Hillary Brass is a first year doctoral student in linguistic anthropology with an area focus in Indonesia. She studied anthropology and Japanese as an undergraduate at the University of Notre Dame. After graduating, she lived in Bali as a high school English teacher for a year. For her first year of graduate study, she received funding through FLAS. She is interested in language issues pertaining to gender, class, and age, including power relations expressed through language. Her senior thesis was on the changing nature of Japanese women's language (JWL). Her current research interest involves codeswitching between English and Indonesian in youth culture in Indonesia.
P. Kerry Brewer is an incoming Center MA. She is a North Carolina native graduating in 2006 from the University of North Carolina - Chapel Hill with a BS in psychology. Extending her undergraduate degree in the context of Southeast Asia, she plans to explore the intersection of psychology, the anthropology of development, and mental and physical health in Thailand.
Scotty Mc Loughlin is a first-year doctoral student in cultural anthropology, and focusing on a Philippine Christian hinterland community. He received his undergraduate degree in history and anthropology at NUI Maynooth, in Ireland, where I also completed a Masters in anthropology. For my Masters thesis, he focused on the world’s fairs in the nineteenth and early twentieth centuries, tersely titled ‘‘Confucius and the head-hunting savage of Assam: Contradictions and Syntheses of the Irish Experience at World’s Fairs 1851-1908."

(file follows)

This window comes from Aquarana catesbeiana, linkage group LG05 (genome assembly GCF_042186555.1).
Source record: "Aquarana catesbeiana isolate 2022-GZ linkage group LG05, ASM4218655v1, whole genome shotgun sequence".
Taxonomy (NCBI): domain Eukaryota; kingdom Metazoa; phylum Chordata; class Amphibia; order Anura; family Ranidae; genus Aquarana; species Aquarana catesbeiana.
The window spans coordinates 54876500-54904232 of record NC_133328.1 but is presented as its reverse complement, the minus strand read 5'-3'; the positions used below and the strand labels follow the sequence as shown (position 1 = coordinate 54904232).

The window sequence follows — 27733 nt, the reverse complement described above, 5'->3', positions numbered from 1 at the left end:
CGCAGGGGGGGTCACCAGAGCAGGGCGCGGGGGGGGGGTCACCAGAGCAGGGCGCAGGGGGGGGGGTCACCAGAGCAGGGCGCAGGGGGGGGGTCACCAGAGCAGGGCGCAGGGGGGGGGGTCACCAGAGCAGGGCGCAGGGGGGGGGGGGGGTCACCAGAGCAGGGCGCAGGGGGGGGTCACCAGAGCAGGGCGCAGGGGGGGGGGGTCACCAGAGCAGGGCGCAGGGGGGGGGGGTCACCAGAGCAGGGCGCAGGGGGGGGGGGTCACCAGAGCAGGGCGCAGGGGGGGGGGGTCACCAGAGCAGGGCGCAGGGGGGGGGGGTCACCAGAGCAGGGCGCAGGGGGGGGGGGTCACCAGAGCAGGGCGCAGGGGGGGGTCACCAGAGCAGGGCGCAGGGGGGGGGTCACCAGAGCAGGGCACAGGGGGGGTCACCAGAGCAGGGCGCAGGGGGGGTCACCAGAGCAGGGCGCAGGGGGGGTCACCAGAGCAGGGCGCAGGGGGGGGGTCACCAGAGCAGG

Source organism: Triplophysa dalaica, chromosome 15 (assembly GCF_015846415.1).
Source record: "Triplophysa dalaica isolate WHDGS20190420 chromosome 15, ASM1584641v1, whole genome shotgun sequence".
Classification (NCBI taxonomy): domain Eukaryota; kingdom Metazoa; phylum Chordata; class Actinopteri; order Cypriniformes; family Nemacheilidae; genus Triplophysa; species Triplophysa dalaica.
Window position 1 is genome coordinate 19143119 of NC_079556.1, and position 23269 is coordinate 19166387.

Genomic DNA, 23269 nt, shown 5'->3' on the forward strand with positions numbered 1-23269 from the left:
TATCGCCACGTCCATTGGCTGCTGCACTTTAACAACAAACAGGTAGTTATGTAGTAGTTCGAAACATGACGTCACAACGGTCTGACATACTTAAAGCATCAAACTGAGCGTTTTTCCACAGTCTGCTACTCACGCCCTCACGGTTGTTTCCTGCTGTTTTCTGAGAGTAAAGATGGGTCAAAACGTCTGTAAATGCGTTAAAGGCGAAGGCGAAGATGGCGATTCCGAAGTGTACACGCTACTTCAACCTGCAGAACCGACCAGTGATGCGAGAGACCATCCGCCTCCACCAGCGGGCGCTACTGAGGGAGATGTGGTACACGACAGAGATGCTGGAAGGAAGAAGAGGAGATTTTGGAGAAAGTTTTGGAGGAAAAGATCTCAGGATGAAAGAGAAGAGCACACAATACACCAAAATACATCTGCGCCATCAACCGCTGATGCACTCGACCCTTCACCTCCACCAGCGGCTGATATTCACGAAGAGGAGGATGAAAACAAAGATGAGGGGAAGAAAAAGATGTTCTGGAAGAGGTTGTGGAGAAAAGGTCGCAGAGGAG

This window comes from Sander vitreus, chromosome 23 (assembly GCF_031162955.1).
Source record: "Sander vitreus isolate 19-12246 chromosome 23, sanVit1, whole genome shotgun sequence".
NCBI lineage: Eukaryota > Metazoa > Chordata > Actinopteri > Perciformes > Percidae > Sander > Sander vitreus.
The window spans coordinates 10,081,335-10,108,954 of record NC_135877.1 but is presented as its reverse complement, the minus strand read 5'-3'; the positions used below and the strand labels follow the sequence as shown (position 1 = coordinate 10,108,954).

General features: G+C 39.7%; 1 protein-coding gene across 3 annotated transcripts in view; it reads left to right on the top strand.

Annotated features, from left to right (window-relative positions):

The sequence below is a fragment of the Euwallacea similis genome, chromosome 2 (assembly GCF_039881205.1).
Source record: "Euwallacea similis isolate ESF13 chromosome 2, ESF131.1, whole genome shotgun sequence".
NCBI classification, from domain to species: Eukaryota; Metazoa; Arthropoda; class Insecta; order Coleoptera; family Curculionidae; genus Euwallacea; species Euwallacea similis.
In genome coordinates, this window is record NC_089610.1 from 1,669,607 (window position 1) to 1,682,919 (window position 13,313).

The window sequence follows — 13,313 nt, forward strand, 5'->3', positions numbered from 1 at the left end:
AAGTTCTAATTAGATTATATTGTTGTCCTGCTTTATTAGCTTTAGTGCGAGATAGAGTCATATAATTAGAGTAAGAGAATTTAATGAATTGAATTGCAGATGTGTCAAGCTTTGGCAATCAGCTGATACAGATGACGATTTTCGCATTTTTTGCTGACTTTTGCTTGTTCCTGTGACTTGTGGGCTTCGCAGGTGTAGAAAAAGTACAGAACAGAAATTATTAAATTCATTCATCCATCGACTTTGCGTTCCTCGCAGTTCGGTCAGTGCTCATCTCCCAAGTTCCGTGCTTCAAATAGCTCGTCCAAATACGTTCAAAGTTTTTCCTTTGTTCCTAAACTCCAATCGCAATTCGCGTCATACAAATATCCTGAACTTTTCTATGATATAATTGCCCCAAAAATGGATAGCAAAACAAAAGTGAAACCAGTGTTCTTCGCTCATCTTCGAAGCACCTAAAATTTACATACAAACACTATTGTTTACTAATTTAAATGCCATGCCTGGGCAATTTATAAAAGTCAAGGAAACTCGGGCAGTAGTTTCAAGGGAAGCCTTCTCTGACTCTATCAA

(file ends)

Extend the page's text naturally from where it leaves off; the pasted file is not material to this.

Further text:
Daniel C. Miller is a first-year doctoral student in the School of Natural Resources and Environment. His research focuses on the complementarities and trade-offs between biodiversity conservation and human development, with geographic interests in Indonesia and West Africa. After completing his BA and MA in Political Science at the University of Illinois at Urbana-Champaign, he worked for Joyo Indonesia News Service in New York, a local NGO, Yayasan Dian Tama, in Indonesian Borneo, and, most recently, the MacArthur Foundation in Chicago.
Joshua Monthei is an incoming Center MA who is also pursuing a Masters in Urban Planning. He graduated from Kalamazoo College with a BA in Sociology. He plans to investigate the development of urban transportation systems in Thailand and how non-governmental organizations plan to incorporate the local citizenry into the transportation planning process.
Sandeep Ray is an incoming MA in SEAS. Sandeep spent his infant years in a small town adjacent to a rubber plantation in Malaysia and then moved to India where he attended primary and secondary school. He attended Hampshire College in Amherst, Massachusetts where he designed a major in Filmmaking and Anthropolgy and has pursued a career in documentary filmmaking since graduating in 1993. He has filmed, among other places, in Kolkata, Kalimantan and the Kalahari. During his MA studies Sandeep will focus on Indonesia where he lived very briefly while working on ethnographic film projects in Java and Borneo. He will also be studying introductory Indonesian this year.
Continuing Graduate Students
Antonette Adiova is a second-year doctoral student in Musicology. A native of San Diego, California, she recently graduated from the University of California-San Deigo with a BA in Music Humanities and a BSc in Animal Physiology and Neuroscience. Her research interests include Filipino/ Filipino-American music and Asian-American music-making.